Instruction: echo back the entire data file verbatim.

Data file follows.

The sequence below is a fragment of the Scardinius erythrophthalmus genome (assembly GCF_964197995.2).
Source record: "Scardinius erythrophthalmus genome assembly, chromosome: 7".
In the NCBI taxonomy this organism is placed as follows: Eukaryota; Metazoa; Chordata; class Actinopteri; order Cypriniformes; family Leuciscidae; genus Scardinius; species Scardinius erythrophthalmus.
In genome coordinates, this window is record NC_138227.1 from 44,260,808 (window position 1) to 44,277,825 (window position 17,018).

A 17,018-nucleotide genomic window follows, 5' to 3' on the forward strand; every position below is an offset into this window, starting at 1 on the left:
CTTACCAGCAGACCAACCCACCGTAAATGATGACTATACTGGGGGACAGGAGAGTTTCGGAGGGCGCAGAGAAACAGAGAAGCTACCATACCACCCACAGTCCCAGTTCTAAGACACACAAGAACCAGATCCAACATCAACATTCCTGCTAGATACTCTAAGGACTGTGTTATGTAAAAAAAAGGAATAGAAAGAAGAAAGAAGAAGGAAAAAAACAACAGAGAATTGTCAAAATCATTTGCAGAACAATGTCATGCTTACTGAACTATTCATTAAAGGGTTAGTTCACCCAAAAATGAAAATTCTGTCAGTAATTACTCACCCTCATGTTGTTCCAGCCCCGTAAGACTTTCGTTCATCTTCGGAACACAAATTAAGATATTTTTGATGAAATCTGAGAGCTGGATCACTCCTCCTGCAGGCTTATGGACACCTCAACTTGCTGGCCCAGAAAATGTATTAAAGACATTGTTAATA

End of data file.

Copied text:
The sequence below is a fragment of the Scardinius erythrophthalmus genome (assembly GCF_964197995.2).
Source record: "Scardinius erythrophthalmus genome assembly, chromosome: 7".
In the NCBI taxonomy this organism is placed as follows: Eukaryota; Metazoa; Chordata; class Actinopteri; order Cypriniformes; family Leuciscidae; genus Scardinius; species Scardinius erythrophthalmus.
In genome coordinates, this window is record NC_138227.1 from 44,260,808 (window position 1) to 44,277,825 (window position 17,018).

A 17,018-nucleotide genomic window follows, 5' to 3' on the forward strand; every position below is an offset into this window, starting at 1 on the left:
CTTACCAGCAGACCAACCCACCGTAAATGATGACTATACTGGGGGACAGGAGAGTTTCGGAGGGCGCAGAGAAACAGAGAAGCTACCATACCACCCACAGTCCCAGTTCTAAGACACACAAGAACCAGATCCAACATCAACATTCCTGCTAGATACTCTAAGGACTGTGTTATGTAAAAAAAAGGAATAGAAAGAAGAAAGAAGAAGGAAAAAAACAACAGAGAATTGTCAAAATCATTTGCAGAACAATGTCATGCTTACTGAACTATTCATTAAAGGGTTAGTTCACCCAAAAATGAAAATTCTGTCAGTAATTACTCACCCTCATGTTGTTCCAGCCCCGTAAGACTTTCGTTCATCTTCGGAACACAAATTAAGATATTTTTGATGAAATCTGAGAGCTGGATCACTCCTCCTGCAGGCTTATGGACACCTCAACTTGCTGGCCCAGAAAATGTATTAAAGACATTGTTAATA